An Entrepreneur, Race Woman and Outlaw in Early Twentieth Century Harlem
Upon arrival in the United States St. Clair did not conduct her life in the manner expected of a black female Caribbean immigrant in the early twentieth century. What factors influenced St. Clair’s decision to become an entrepreneur and activist within her community? Why did St. Clair describe herself as a «lady» when ladies did not run illegal businesses and they were not black? These questions are explored along with her lineage – a lineage that contains the same fighting spirit that she carried throughout her life. This is not the story of a victim.
Courses concerned with the study of social and economic conditions of black urban residents during the early twentieth century and female entrepreneurs of the same era will find St. Clair’s story compelling and informative.
Two: The New World
← 42 | 43 → CHAPTER TWO: THE NEW WORLD
As St. Clair was developing as a black woman and a lady, her new home was undergoing changes as well. She had replaced a rigid yet dependable existence in Guadeloupe for a life in a place unsure of its status in the world. Social and political changes in America were underway even before young St. Clair’s arrival. However, major shifts were further triggered by the work of the black club women who assisted her on Ellis Island. Organizations like the Welcome Stranger Committee, although well-intentioned, brought to the attention of the government troubling aspects of black Caribbean immigration—in particular emigrants traveling to America with no job prospects. In 1915, the United States Senate proposed an amendment to its Chinese Exclusion Act that would prohibit people of African descent from entering the United States.1 Originally enacted in 1882, it prohibited the entry of Chinese citizens to the United States. The ban was also applied to individuals from other Asian countries and immigrants the American government deemed lunatics, idiots and those who might need the help of government-supported social services.2 Subsequently alarmed at the increase in immigration from southern, central and Eastern Europe after World War I, a literary test was added in 1917 to exclude potential émigrés who did not speak English.3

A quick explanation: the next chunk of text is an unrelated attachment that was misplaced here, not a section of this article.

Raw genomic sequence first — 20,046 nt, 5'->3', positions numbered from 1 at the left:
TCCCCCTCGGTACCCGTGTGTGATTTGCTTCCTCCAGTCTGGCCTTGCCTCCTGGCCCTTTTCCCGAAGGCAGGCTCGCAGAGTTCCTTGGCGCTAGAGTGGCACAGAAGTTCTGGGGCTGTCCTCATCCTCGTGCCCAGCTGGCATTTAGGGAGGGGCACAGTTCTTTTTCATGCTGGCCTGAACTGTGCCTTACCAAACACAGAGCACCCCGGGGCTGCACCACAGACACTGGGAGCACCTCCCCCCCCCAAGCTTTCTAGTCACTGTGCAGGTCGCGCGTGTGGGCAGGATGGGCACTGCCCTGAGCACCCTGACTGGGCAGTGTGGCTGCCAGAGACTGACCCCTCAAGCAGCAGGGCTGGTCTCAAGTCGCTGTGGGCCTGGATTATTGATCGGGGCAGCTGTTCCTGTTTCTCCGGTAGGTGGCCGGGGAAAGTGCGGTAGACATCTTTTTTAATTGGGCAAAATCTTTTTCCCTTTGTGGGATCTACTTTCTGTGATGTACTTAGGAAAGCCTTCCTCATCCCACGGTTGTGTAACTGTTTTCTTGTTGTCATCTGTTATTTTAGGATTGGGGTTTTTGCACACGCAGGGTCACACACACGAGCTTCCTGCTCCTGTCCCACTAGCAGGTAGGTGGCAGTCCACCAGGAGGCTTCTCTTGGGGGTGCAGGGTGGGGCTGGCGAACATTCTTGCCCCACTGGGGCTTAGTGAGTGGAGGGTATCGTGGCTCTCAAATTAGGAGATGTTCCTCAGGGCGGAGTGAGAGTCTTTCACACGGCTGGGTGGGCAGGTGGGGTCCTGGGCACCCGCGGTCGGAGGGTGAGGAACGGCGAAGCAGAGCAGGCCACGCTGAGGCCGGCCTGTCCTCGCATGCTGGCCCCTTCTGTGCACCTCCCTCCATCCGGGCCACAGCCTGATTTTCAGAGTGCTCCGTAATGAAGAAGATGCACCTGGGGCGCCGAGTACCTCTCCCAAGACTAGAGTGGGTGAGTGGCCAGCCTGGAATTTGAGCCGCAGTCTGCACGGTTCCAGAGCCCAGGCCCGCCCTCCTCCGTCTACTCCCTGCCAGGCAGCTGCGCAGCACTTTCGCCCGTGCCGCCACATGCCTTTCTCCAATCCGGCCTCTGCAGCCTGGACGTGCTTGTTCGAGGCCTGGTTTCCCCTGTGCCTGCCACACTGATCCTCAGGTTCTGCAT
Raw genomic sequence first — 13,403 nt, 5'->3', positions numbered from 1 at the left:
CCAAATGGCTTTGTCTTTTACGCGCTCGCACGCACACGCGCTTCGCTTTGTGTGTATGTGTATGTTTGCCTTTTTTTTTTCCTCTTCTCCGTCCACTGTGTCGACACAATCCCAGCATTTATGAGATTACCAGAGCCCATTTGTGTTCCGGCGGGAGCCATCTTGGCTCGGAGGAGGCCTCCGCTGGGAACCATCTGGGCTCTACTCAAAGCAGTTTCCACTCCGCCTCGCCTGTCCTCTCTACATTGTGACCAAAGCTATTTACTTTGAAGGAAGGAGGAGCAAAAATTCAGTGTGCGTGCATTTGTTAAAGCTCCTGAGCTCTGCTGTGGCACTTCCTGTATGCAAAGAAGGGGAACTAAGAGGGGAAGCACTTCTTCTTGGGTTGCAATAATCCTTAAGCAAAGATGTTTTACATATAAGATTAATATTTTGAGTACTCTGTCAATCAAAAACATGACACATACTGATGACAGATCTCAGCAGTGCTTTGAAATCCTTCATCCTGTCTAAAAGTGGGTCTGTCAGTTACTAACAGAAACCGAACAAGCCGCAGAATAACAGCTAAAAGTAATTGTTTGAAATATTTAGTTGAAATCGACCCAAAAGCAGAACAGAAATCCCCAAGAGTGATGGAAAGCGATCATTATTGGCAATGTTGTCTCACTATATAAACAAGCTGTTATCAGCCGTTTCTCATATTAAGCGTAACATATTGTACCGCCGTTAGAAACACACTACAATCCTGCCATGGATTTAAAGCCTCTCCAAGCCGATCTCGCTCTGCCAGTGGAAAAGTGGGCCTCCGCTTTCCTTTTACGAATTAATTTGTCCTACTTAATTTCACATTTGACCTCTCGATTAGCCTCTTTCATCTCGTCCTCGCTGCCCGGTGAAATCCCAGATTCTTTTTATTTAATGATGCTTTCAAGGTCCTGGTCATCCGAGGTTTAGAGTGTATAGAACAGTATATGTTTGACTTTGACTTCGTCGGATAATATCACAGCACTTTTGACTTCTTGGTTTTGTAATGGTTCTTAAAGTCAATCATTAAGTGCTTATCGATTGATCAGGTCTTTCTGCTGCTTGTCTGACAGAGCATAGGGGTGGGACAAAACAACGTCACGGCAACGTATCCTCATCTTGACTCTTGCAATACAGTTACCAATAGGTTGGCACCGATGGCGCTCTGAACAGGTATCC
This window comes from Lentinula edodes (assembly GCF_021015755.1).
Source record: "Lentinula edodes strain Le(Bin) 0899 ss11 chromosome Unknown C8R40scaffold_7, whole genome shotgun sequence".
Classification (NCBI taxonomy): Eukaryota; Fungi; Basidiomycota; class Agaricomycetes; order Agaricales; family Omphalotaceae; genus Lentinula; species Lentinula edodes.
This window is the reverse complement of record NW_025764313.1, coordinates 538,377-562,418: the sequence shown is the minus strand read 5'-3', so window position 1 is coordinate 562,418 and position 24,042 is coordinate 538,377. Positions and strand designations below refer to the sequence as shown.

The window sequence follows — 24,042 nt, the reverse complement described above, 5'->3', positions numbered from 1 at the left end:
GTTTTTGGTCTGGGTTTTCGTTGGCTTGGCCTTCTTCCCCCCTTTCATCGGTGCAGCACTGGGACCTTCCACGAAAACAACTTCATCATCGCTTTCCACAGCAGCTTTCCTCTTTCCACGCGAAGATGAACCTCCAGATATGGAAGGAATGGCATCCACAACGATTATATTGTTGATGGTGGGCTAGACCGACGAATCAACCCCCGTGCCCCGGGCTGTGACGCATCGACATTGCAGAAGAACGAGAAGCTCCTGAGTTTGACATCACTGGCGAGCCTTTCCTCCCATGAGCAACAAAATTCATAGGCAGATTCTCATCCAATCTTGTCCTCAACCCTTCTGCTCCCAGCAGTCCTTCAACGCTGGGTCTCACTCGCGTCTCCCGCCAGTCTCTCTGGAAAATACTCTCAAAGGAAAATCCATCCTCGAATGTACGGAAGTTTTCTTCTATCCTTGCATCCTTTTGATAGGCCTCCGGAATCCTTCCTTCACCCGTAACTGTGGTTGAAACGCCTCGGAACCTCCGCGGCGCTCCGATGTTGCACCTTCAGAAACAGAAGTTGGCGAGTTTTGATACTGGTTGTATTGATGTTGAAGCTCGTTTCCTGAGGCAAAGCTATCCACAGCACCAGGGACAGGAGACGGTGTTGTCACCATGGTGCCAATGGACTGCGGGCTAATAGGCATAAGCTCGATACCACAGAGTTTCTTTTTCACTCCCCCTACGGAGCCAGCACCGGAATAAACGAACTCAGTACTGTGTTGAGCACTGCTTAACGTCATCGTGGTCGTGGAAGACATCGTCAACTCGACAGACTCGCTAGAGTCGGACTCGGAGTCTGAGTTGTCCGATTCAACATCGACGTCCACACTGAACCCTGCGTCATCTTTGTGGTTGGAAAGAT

In arguing for the exclusion of people of African descent, Senator James Reed of Missouri stated, “I am not in favor of permitting to ← 43 | 44 → come into this country to become...
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